Londoners were on Wednesday making the most of the heat blast — as hospitality bosses and economists welcomed an unexpected boost in sales.
The hot spell is set to continue into the weekend, with temperatures of at least 30C forecast for tomorrow, Friday and Saturday. Temperatures will need to remain above 25C in London for three consecutive days for the Met Office to officially register a heatwave.
Parts of West Yorkshire, Cornwall, Devon and Wales met the heatwave criteria yesterday, the Met Office said, and more areas are expected to be added to the list as the week goes on.
Economic experts said the September heat would help boost spending after a soggy summer that depressed sales on the high street.
David Loewi, chief executive of the D&D London dining group, said: “We’ve seen some of our restaurants double their business from last week. It’s not just the sunshine, it’s also about the absence of train strikes and the end of the school holidays.
“But there is no doubt the weather helps and across the board we have seen 50 to 100 per cent increases.”
Simon Dodd, chief executive of London pub group Young’s, said: “Our pub gardens were buzzing yesterday as we all relished the late summer sunshine. We are looking forward to a busy week, with continued hot weather combined with the start of the Rugby World Cup.”
Richard Hunter, financial commentator at Interactive Investor, said the hot weather could “lift spirits, both in terms of hospitality and sentiment”.
Charlton Lido, in Greenwich, said it was extending summer swimming hours to cope with demand.
The highest temperature so far this year was experienced by both Coningsby in Lincolnshire on June 25 and Chertsey in Surrey on June 10 when the mercury climbed to 32.2C. If the 32.2C mark is passed this week, it would be the first time that the UK has recorded its hottest day of the year in September since 2016, when a high of 34.4C was recorded in Kent.
Prior to that, the UK had not registered its hottest day of the year in September since 1991.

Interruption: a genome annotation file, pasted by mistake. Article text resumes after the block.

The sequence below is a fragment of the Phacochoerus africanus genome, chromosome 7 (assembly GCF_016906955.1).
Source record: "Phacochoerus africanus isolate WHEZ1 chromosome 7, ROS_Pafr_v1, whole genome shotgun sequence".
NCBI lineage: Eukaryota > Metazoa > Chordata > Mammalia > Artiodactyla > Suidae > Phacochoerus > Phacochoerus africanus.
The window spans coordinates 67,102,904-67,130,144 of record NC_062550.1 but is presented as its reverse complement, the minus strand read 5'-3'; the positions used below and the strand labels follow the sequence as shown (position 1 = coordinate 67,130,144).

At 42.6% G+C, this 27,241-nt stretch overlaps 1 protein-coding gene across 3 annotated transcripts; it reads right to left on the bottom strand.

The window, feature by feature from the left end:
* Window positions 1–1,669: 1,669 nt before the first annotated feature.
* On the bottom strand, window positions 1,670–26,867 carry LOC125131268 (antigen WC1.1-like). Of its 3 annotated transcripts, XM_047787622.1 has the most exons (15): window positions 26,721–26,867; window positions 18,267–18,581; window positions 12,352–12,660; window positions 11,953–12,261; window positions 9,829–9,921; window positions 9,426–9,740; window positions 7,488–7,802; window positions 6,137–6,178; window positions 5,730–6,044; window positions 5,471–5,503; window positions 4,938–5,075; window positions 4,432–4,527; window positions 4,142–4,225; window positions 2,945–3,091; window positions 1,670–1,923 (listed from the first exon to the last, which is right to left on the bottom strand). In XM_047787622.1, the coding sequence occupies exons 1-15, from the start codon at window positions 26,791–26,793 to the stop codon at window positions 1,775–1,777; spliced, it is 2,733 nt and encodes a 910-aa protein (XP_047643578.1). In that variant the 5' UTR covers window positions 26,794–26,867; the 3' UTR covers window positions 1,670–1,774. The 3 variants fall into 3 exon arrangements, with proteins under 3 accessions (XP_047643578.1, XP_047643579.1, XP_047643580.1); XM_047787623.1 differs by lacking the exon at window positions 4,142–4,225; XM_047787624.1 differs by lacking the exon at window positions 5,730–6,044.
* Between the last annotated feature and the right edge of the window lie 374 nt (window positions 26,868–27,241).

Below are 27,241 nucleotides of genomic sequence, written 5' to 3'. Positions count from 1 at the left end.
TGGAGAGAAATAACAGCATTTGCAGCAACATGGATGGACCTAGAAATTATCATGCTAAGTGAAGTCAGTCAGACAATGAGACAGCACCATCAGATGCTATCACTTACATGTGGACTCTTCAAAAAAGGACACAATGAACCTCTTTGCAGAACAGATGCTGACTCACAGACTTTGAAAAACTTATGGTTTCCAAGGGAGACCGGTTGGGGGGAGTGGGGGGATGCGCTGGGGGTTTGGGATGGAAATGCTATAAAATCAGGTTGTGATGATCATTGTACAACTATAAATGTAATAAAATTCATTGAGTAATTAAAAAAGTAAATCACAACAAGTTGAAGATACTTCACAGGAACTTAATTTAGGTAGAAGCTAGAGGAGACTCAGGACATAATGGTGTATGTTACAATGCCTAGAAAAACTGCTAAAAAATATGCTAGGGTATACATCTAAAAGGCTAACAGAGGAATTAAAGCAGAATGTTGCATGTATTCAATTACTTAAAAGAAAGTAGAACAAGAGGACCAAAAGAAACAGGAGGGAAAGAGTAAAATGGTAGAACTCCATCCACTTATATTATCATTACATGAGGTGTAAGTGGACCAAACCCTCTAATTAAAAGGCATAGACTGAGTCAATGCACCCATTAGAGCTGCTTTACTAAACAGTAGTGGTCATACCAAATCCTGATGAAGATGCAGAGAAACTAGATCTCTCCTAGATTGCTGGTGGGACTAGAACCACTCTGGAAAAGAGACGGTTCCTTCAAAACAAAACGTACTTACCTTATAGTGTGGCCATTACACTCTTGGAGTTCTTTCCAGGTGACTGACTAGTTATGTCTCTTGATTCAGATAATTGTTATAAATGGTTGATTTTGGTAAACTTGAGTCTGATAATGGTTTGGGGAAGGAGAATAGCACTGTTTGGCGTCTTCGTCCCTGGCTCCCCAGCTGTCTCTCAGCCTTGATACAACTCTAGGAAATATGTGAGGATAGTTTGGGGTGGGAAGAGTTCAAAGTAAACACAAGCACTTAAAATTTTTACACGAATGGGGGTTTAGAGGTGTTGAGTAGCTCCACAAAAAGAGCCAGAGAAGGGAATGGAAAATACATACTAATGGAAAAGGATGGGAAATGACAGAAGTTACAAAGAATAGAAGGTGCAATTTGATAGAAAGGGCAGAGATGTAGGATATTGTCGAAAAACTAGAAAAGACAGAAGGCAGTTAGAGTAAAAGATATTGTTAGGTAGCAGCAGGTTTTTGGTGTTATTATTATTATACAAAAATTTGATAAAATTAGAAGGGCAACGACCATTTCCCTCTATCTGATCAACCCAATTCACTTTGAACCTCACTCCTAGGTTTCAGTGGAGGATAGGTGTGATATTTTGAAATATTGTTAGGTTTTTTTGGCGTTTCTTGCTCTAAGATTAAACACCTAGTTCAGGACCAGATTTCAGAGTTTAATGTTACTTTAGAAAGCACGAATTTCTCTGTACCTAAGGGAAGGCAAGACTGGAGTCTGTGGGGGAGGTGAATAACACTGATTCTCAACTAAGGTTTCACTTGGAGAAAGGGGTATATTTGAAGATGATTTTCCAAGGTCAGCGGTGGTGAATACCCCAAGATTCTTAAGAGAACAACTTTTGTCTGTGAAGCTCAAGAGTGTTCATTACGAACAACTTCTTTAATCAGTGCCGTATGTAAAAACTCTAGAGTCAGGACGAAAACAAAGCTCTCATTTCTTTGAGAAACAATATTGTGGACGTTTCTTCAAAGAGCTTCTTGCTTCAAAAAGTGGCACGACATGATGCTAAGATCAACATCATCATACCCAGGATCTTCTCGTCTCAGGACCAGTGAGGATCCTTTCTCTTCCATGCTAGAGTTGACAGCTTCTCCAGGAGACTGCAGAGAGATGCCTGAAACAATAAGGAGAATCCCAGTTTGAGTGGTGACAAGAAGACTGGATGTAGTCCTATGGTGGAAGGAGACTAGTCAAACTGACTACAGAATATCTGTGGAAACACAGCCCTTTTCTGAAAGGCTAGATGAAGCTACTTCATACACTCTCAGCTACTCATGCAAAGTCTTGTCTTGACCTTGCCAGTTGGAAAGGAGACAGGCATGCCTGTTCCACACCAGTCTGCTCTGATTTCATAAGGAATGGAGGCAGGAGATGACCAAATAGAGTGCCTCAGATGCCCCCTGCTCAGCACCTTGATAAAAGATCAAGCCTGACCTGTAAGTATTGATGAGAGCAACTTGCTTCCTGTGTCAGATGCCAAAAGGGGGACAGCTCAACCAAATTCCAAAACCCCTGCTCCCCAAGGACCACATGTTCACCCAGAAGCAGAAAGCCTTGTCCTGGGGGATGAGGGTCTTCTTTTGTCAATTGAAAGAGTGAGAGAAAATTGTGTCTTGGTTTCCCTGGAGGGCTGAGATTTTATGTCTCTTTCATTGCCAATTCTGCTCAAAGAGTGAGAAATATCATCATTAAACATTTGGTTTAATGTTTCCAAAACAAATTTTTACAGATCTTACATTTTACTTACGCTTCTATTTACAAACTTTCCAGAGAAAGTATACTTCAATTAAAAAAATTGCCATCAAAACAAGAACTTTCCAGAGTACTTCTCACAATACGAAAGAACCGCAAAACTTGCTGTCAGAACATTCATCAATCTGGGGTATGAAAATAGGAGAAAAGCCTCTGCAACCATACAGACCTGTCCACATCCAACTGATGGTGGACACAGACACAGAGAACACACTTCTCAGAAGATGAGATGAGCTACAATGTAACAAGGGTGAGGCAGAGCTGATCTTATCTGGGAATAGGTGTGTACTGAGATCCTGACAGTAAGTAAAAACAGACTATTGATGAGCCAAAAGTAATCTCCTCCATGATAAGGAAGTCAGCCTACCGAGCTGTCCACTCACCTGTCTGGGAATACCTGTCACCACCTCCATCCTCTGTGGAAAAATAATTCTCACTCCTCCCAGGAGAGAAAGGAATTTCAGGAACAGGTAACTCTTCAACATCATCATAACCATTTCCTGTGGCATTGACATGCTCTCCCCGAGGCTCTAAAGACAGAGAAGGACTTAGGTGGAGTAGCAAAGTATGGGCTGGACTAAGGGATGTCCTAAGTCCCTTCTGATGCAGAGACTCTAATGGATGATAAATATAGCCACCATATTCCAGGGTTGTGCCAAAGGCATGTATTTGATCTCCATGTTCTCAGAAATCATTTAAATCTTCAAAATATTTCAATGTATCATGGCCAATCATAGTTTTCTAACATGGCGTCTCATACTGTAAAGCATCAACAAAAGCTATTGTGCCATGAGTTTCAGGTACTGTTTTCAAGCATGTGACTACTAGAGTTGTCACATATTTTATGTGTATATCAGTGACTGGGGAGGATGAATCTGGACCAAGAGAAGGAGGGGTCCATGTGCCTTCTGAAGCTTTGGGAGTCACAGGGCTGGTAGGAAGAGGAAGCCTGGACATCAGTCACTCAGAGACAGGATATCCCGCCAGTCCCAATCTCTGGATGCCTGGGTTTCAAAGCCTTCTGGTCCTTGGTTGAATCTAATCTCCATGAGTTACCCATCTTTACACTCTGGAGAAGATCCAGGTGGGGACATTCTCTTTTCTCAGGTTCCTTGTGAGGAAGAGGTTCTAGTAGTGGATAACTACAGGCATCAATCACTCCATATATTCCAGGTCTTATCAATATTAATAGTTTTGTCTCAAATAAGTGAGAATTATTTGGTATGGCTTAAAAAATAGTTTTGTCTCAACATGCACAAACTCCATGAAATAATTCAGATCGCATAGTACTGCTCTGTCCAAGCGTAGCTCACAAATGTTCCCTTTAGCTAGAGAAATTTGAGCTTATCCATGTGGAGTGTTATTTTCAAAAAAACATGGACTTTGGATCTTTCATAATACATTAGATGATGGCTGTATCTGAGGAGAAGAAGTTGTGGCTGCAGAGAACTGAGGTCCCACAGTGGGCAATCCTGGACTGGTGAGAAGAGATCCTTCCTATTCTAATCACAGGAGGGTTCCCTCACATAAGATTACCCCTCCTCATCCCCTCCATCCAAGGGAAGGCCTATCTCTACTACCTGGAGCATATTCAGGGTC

The spell of hot weather follows a miserable summer, with one of the wettest Julys on record and a mixed bag of sunshine and rain in August.
Met Office meteorologist Tom Morgan said: “A lot of people will probably think of the summer just gone as being pretty non-exceptional, pretty disappointing if you had plans in the UK. This week, it looks likely that we’ll see the highest temperature of the year so far. We may well be close to some record-breaking temperatures in the next few days.”
He added: “The highest UK September temperature we’ve ever seen still stands at 35.6C. We’re very unlikely to see temperatures quite that high but probably a 33C is on the cards, so we are not too far away from the UK record.”
Forecasters said the change in weather is due to a flow of warm air between a high pressure area in continental Europe and low pressure in the Atlantic.
But health experts have issued a warning about the surge in temperatures. An amber heat health alert has been issued across much of England for the rest of the week, meaning that the impact of the hot weather is “likely to be felt across the whole health service”.
Dr Yvonne Young, London regional deputy director at the UK Health Security Agency said: “We want everyone to enjoy the hot weather safely but high temperatures can have significant health impacts on some, particularly over 65s or anyone with a pre-existing health condition. When the heat rises, people are at increased risk of heat exhaustion and heatstroke, which can lead to serious consequences.
“I would urge Londoners to check on vulnerable family and neighbours including older people, children and people with heart and lung conditions. You can help make sure they are protected from the heat and know how to keep as cool as possible.
“Simple steps include staying hydrated and taking water with you when travelling, finding shade, staying out of the sun when UV rays are strongest between 11am and 3pm, wearing a wide-brimmed hat and sunscreen, and closing blinds or curtains to block out the sun; small things which can all make a difference.”